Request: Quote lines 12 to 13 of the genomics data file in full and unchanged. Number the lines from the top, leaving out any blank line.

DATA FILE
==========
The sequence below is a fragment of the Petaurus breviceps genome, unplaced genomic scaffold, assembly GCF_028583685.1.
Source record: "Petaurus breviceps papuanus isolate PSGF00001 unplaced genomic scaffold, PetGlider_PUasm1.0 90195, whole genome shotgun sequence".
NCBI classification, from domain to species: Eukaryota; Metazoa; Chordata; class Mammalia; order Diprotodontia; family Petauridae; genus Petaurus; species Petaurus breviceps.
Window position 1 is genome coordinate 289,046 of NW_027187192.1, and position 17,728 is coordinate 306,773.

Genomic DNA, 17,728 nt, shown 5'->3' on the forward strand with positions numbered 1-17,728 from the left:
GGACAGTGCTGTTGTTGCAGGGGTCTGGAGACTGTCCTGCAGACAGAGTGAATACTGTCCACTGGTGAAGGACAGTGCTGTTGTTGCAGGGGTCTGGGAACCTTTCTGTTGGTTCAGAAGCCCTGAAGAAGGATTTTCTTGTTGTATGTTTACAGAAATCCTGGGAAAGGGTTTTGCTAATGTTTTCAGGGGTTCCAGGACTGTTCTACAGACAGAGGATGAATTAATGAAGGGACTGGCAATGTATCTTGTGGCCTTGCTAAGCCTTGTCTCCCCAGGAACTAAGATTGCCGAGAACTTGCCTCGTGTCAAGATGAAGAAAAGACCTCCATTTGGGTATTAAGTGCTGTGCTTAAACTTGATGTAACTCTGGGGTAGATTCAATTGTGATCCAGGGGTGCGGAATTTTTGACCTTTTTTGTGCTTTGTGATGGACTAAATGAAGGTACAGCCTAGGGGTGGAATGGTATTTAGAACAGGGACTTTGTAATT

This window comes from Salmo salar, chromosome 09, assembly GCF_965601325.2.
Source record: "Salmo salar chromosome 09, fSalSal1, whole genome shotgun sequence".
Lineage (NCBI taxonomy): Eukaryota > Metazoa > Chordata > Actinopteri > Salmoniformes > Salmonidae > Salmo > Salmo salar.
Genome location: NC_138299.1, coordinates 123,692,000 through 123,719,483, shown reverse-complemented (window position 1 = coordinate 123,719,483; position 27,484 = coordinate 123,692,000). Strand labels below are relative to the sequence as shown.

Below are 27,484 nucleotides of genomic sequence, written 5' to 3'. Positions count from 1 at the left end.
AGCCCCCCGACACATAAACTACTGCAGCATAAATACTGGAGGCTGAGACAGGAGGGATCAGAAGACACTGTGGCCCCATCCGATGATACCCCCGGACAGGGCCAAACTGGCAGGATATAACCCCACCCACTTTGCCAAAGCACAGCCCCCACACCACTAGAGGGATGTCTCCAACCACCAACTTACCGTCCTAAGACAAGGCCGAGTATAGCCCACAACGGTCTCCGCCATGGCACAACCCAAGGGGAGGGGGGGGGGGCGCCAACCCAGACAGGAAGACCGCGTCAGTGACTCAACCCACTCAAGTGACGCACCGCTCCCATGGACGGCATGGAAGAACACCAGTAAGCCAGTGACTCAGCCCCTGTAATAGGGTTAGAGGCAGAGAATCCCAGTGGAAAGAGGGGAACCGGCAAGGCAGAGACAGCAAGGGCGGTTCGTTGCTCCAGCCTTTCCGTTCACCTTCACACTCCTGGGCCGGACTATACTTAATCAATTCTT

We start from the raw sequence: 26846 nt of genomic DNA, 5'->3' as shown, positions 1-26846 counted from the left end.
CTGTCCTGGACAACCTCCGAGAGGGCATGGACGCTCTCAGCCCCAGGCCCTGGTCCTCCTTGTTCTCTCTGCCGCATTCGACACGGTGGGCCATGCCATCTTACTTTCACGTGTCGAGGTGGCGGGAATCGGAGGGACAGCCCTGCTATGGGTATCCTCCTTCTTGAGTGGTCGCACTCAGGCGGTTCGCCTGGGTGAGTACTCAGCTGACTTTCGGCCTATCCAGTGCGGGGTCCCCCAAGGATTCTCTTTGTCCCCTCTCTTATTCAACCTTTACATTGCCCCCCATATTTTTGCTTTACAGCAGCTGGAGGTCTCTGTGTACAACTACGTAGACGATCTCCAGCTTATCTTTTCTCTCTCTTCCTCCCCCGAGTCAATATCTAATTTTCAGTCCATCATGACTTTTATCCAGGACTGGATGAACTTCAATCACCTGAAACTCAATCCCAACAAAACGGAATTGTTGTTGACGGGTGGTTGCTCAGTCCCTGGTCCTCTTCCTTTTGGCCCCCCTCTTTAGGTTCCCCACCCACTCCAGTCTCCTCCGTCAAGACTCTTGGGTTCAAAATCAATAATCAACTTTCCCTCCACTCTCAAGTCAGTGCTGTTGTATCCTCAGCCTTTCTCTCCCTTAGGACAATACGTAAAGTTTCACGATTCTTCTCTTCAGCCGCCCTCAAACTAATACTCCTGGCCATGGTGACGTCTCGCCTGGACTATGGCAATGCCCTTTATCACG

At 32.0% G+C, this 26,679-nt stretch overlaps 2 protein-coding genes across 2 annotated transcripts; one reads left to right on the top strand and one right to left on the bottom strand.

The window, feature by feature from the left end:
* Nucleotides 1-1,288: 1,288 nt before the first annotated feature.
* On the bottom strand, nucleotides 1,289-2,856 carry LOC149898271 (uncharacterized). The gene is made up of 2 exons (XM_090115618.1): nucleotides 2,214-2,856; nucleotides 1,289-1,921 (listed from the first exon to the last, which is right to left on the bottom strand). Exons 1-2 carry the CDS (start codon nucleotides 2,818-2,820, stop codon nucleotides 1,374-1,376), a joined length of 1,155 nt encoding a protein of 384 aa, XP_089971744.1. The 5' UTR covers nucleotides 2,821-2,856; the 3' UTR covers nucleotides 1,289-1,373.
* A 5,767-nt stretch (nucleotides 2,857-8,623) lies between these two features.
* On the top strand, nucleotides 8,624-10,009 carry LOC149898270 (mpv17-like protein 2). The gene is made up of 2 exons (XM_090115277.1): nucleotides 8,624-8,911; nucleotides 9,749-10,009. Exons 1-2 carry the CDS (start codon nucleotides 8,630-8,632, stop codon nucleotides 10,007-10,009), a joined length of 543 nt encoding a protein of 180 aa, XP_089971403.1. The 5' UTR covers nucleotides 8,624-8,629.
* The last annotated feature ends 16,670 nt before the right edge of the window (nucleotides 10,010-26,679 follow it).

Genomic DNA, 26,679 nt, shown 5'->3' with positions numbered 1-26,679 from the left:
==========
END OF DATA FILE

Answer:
AGCCCCCCGACACATAAACTACTGCAGCATAAATACTGGAGGCTGAGACAGGAGGGATCAGAAGACACTGTGGCCCCATCCGATGATACCCCCGGACAGGGCCAAACTGGCAGGATATAACCCCACCCACTTTGCCAAAGCACAGCCCCCACACCACTAGAGGGATGTCTCCAACCACCAACTTACCGTCCTAAGACAAGGCCGAGTATAGCCCACAACGGTCTCCGCCATGGCACAACCCAAGGGGAGGGGGGGGGGGCGCCAACCCAGACAGGAAGACCGCGTCAGTGACTCAACCCACTCAAGTGACGCACCGCTCCCATGGACGGCATGGAAGAACACCAGTAAGCCAGTGACTCAGCCCCTGTAATAGGGTTAGAGGCAGAGAATCCCAGTGGAAAGAGGGGAACCGGCAAGGCAGAGACAGCAAGGGCGGTTCGTTGCTCCAGCCTTTCCGTTCACCTTCACACTCCTGGGCCGGACTATACTTAATCAATTCTT

We start from the raw sequence: 26846 nt of genomic DNA, 5'->3' as shown, positions 1-26846 counted from the left end.